ENGLAND TOUR OF WINDIES, 2019
Jennings received two reprieves before falling for 8. © Getty
Even if you didn’t see Keaton Jennings’ dismissal in the opening session of this match, you probably know what happened, right? Yep, that’s the one – caught in the slips, driving at a full ball. What’s that old saying about the definition of madness?
As Sir Alastair Cook said on the radio, it is “too big an area of weakness” for a Test opening batsman to have. Like a Formula One driver who’s iffy on corners. It wasn’t clear if he was stating the bleeding obvious on purpose. Opposition bowlers know it, England’s coaching team know it. Hell, even Jennings himself knows it. Yet there is precious little evidence that Jennings has improved any aspect of his game over the past 17 Tests.
Harsh? Maybe. The 26 year-old is a diligent, hard-working cricketer who has spent plenty of time working on bettering his game. The effort has been there, but the results have not. On day one, he looked horribly out of his depth and beyond the harsh lens of professional sport, the overriding feeling is one of sympathy for a good bloke being exposed at the top level.
There is some mitigation, of course. Deemed surplus to requirements in Antigua, Jennings was suddenly and unexpectedly thrust back into the team as England searched for a better balance. It was a bizarre and baffling decision. With no game between Tests, Jennings had no opportunity to find form or confidence. Who knows, maybe more time in the middle would have harmed him further. Nevertheless, how or why he suddenly come back into contention is anybody’s guess.
On commentary, former England captain Nasser Hussain said Jennings’ selection bordered on “cruel”. Fighting for his career, battling his own form and having had to deal with the crushing disappointment of being dropped, picking him here was not simply a hospital pass by the selectors. This was akin to sending him out with both hands tied behind his back.
It was as unfair was it was muddled and incoherent. The team may have a better balance but at what cost? What good is being nice and balanced if that is achieved by picking a player so hopelessly out of form as Jennings? Surely, it would have been better to be slightly off kilter with players more likely to score runs? Ben Foakes, the man to make way, hasn’t set the world alight in this series either, averaging 13.5, but he looks a better bet right now and, lest we forget, was man of the series in Sri Lanka a couple of months ago.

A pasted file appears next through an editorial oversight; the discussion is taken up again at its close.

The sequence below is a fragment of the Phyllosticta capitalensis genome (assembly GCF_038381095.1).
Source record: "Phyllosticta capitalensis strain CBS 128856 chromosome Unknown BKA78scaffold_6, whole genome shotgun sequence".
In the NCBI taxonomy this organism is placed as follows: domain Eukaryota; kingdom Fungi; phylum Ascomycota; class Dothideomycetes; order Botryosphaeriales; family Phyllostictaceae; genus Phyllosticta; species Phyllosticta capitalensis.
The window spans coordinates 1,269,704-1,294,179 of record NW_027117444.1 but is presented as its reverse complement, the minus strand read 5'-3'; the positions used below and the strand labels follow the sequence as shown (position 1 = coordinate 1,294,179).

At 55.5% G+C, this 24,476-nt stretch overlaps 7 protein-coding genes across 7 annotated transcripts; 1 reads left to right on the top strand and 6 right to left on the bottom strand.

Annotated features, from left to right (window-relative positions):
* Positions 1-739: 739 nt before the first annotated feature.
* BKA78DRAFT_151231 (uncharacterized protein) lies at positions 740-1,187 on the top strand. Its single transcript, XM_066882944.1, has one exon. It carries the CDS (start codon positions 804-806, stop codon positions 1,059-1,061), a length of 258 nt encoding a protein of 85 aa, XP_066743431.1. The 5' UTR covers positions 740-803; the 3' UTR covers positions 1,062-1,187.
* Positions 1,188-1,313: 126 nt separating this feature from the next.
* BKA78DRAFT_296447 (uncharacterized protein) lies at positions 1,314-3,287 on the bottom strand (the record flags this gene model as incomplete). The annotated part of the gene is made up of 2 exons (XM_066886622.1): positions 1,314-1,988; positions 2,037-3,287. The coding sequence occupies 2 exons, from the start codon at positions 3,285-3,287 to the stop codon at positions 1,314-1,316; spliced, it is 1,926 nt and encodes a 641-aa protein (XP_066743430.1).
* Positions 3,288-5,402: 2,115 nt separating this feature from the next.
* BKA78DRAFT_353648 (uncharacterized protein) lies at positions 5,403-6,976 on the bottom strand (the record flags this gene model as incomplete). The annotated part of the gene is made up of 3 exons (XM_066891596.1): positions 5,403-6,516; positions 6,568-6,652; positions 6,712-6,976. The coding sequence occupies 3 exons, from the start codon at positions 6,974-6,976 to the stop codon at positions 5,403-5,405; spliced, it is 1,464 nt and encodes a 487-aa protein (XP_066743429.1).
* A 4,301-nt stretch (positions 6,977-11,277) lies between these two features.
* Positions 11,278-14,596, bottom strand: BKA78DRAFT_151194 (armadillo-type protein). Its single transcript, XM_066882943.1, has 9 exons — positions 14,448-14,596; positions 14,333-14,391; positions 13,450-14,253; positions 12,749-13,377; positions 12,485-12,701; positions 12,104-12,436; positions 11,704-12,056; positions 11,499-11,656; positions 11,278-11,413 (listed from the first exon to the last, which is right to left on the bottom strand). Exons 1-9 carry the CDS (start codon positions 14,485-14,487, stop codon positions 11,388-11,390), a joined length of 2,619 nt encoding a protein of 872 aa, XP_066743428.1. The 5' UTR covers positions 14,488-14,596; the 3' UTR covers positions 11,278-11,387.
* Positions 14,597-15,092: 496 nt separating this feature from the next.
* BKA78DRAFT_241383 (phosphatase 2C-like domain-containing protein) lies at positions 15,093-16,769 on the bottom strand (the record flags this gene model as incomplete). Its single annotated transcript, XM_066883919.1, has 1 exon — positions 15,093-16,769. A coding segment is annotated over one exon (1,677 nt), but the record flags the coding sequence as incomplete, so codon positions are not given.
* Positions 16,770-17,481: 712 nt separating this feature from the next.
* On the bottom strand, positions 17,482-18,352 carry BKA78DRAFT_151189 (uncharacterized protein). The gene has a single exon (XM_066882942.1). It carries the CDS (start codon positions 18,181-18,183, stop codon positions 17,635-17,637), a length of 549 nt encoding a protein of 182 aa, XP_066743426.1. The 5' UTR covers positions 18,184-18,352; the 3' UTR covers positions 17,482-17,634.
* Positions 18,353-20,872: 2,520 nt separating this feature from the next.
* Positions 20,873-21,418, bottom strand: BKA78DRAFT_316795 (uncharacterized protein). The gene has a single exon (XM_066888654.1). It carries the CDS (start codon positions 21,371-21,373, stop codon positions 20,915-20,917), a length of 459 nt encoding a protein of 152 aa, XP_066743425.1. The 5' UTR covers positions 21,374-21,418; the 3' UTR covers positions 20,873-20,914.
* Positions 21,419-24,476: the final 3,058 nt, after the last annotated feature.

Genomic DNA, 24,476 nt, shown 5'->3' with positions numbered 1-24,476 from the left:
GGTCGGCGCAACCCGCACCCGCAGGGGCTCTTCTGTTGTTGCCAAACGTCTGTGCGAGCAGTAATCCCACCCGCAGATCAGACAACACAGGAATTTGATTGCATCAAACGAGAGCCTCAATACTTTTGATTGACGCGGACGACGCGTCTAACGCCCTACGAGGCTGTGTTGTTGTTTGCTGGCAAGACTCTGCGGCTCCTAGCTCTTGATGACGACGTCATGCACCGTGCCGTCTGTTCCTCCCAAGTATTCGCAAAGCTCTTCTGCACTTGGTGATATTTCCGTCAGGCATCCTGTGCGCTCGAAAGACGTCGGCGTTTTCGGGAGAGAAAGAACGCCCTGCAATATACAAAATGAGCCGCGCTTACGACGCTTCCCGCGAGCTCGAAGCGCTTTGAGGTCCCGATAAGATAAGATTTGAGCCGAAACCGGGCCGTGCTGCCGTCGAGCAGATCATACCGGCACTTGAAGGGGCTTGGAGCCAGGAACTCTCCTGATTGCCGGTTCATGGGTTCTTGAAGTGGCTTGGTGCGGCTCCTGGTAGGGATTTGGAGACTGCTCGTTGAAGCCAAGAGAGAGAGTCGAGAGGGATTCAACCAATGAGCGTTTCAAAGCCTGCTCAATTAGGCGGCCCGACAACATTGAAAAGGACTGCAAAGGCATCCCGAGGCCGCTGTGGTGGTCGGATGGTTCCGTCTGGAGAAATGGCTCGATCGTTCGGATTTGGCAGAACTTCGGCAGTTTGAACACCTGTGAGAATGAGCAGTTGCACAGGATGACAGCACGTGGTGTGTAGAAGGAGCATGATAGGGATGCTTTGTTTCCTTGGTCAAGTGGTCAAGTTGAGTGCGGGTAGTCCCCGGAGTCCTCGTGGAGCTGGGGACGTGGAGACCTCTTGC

The biggest error in all this is actually Ed Smith’s in not selecting another top order batsman for this tour. It forced England’s hand once they decided they wanted to change the balance of their team. They had to pick Jennings because, simply, there was no one else to pick.
Over the past four years, as here, England have put a lot of eggs in Jennings’ basket. This is, after all, his 17th Test match. He has also played 24 matches across all formats for England Lions, captaining them for his most recent appearances. But despite those opportunities, all that time spent with the ECB’s coaches, from Mark Ramprakash to Graham Thorpe to Andy Flower, he still has a flaw against fast-bowlers who pitch it up and find some movement. You come across a few of those at this level, believe it or not. As an English opener, he is likely to face quite a lot of that type of bowling, especially at home where conditions are tailor-made for that threat. It’s a sizeable, career-limiting flaw.
Test hundreds in India and Sri Lanka are like gold dust, but Jennings now averages just 17 outside Asia which is where he will be needed most. He has played ten first-class matches for the Lions, too, averaging 32 with no hundreds. His overall first-class average is just 34 and at no level has he scored the volume of runs which would suggest he is a Test-class opener. Yet he keeps getting picked. That is not his fault, of course but England have a blind spot when it comes to him.
Even those among the Great Discarded Dozen such as Adam Lyth and Mark Stoneman, exhibited less obvious flaws in their own Test lives than Jennings has in his three so far. Neither Lyth nor Stoneman scored the number of Test runs they should have but nor have they had as many opportunities, at senior or Lions level, as Jennings.
Today’s innings was desperate stuff. Jennings was eventually caught at first-slip off Keemo Paul for eight but he should have been dismissed on three. First, he was pinned on the crease by Kemar Roach but the LBW shout was turned down and West Indies failed to review, presumably because they thought the two noises they heard was bat then pad. It was actually front pad then back and Jennings was plumb. Two balls later, he was dropped at third slip by Roston Chase from a fine delivery that squared him up. Earlier in the morning, Jennings edged just short of second slip. Had there been a rake nearby, he would have stepped on that too.
When he was put out of his misery, Jennings let out an expletive – a moment that rather summed up England’s batting on this tour. Constantly under pressure, technically and tactically deficient and without ever giving the feeling of permanence.
Unfortunately, that has been the way of things for the vast majority of Jennings’ Test career too which makes it baffling as to why England have stuck by him for so long. Barring a miracle, he probably has just one more Test innings to play.